I take pride in being amongst the first 17 trainees who completed the first specialty training and who got the opportunity to train overseas. I am very thankful to my supervisor Dr Nick Taylor a director of emergency medicine training at the Canberra Hospital in Australia where I spent two wonderful years working with a fantastic team. It was a real eye opener, and I really got a feel for emergency medicine working in such a busy tertiary level emergency & trauma centre. Taking this wealth of experience and expertise back to Sri Lanka we’re now striving hard to develop the specialty with two main intentions – improving patient centered care and improving the efficiency of our health care services through the emergency department. So that in itself is the greatest achievement, establishing the specialty.
What are the main emergency medicine challenges you’re facing currently?
The main challenge in Sri Lanka at the moment is continuing the development of the specialty, and transforming what we call emergency treatment units (ETU) into proper well managed emergency departments.
At the same time, we have a fledging specialty training course where I’m really happy to say, is one of the, if not the most sought-after specialty training courses and gets the most number of candidates sitting for the primary exam. This is just fantastic for us, and we currently have about 170 trainees in the program. So, teaching emergency medicine is the second most important challenge we endure and we’re really banking on IFEM to support us in this endeavour.
A third challenge is because it is a new specialty, garnering support and reassuring our colleagues that we are here to complement them and not to compete with them. Plus getting administration to understand what we are really trying to do.
What are you hoping to achieve over the next few years?
We want to establish more and more emergency departments around our country. Sri Lanka is a country which has a completely free public health service, where we provide the simplest kind of healthcare service to the most complex healthcare service absolutely free of charge to our citizens. Sometimes I wonder how we do it being a low to middle income country, but it’s fantastic that we can and now one of our main goals is to incorporate emergency departments into all parts of Sri Lanka.
As part of our postgraduate training, there is a requirement that we have to go overseas for at least a year in our chosen field in a recognized training centre. So that wealth of experience we gain over a year or two is something that is so useful when we come back and establish new departments. So with the dramatic increase in EM specialists returning to Sri Lanka the challenge is to spread out our specialty, so that every single person in this country who presents to hospital is seen in an emergency department by a highly trained physician.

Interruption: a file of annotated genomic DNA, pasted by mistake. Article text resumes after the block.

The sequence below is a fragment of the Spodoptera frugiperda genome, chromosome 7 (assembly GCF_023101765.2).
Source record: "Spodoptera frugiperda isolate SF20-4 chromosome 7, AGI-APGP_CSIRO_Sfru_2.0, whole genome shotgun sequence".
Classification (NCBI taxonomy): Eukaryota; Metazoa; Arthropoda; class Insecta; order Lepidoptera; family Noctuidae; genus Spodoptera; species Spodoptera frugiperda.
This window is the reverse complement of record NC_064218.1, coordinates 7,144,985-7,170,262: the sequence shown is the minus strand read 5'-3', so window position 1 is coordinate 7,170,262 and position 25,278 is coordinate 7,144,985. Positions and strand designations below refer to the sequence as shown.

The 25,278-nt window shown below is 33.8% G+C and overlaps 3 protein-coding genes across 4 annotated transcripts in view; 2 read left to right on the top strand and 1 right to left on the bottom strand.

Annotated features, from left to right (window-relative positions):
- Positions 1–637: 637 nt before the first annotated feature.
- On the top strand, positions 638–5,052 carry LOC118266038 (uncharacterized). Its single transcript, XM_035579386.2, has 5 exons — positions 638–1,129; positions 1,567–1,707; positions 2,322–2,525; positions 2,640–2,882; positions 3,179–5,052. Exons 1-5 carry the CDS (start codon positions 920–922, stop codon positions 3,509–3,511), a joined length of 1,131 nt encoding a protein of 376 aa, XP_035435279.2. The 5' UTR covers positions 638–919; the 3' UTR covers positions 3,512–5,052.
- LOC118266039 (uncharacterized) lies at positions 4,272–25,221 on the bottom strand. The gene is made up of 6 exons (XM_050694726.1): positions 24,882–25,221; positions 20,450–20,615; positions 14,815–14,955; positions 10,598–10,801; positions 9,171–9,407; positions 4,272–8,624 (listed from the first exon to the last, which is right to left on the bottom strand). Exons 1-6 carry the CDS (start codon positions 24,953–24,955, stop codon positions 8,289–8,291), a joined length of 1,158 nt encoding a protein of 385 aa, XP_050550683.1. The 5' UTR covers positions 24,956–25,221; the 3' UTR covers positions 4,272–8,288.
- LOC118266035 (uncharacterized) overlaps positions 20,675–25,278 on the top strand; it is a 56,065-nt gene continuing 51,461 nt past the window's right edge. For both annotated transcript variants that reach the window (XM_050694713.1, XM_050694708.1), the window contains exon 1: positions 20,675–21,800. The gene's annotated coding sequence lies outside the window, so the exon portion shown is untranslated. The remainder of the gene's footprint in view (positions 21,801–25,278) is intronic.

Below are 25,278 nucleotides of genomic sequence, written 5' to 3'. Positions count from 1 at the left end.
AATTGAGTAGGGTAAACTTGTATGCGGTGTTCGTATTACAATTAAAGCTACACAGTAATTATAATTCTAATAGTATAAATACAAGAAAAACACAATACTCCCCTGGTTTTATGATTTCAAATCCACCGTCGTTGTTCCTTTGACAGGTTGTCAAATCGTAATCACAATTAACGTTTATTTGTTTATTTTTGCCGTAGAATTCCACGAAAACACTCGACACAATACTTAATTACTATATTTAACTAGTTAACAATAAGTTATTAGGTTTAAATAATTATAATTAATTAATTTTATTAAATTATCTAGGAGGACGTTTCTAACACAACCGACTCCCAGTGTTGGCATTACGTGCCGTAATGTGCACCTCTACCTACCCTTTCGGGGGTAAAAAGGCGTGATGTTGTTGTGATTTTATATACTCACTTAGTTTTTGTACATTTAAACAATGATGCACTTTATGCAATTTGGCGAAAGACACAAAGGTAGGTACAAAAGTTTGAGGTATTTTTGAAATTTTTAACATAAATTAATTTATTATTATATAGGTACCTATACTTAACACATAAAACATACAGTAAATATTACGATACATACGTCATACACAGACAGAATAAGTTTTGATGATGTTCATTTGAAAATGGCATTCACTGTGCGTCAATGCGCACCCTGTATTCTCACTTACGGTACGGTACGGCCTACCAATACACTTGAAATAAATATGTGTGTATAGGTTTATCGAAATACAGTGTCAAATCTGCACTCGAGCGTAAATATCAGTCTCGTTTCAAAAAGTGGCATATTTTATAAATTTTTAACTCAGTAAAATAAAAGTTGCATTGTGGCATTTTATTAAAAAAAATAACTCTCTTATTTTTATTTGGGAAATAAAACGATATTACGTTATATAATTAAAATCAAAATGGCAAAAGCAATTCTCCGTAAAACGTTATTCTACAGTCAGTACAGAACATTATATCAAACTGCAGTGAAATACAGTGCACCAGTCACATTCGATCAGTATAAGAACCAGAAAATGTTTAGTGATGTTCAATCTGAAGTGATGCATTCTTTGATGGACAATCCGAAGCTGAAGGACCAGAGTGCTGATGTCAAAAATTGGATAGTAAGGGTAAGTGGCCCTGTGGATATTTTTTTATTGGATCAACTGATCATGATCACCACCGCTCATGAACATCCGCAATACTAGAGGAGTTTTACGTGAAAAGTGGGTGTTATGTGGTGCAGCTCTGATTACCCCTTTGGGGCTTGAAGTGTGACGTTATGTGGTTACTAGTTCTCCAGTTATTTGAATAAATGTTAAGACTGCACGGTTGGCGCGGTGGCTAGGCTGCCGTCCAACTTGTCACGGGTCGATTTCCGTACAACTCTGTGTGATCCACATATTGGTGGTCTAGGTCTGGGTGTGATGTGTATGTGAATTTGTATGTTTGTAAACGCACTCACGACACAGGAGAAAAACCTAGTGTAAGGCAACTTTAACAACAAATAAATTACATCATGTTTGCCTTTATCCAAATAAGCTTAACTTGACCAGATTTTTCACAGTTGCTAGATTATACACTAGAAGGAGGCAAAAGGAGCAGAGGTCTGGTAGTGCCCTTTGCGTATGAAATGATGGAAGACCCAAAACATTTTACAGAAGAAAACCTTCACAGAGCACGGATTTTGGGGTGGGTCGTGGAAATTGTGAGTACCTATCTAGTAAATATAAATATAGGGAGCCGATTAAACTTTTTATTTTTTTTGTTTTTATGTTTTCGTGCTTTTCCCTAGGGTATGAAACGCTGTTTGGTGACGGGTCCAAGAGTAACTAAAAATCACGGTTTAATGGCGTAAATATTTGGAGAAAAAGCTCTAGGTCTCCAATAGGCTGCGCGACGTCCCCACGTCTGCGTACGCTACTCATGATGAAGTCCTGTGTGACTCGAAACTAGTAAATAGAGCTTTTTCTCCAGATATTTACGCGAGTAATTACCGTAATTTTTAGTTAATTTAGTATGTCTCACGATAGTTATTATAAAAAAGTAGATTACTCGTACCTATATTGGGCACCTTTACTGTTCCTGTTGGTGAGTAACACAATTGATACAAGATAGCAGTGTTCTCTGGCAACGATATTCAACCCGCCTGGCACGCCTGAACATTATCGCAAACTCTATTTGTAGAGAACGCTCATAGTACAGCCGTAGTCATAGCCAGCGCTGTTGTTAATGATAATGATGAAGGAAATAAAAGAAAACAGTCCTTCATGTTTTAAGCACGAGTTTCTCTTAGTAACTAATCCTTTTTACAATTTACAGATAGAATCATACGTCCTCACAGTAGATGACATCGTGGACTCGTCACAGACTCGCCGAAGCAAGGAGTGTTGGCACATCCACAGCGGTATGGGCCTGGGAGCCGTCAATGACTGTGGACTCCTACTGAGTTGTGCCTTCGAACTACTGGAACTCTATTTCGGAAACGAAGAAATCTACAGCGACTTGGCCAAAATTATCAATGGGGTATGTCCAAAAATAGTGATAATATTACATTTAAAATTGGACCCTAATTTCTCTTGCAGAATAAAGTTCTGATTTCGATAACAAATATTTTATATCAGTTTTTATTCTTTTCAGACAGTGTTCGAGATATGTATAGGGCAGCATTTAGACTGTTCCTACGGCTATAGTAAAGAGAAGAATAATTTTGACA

Why did you become an Emergency Medicine Physician?
Well, my initial career prospect was in anaesthetics, and although I didn’t do postgraduate training, I had basic training as an anaesthetist. After some time, I found that although it gave me a fantastic grounding and a huge skill set to manage patients who are very sick and no offense to any anaesthesiologists but it was a little boring for me !
After some time, I was looking into other possibilities and then critical care medicine was on the cards and I just jumped into it. I’m so grateful to my anaesthesiology teachers because they gave me the best grounding to become an exceptionally confident emergency physician.
What do you enjoy the most about being an Emergency Medicine Physician?
It is the challenge that is in front of me, so what I look at when I’m working in the department is every emergency is really determined by the patient, so even a patient who has a very, very irritating tummy ache and wants to go for a maybe an interview the next day morning, that becomes an emergency, the undifferentiated chest pain is an emergency, the unconscious patient is an emergency, the child who is fitting is an emergency, so the variety, the challenge, the uncertainty, and also knowing that you make a huge difference to all categories of patients who present. You kind of fix their problem and sometimes you save a life so that is what I love about Emergency Medicine.
Is there anything else that you would like to add?
We are extremely happy to be part of IFEM, we want to contribute to IFEM at the same time, and see a wonderful future for IFEM and Sri Lanka emergency medicine.
And just to kind of reiterate that emergency medicine is going to improve and develop in Sri Lanka and this opportunity that IFEM provides to lower middle-income countries like ours to really deliver emergency medicine to the people who really need it is wonderful, and we are so happy that you have embraced us, so thank you.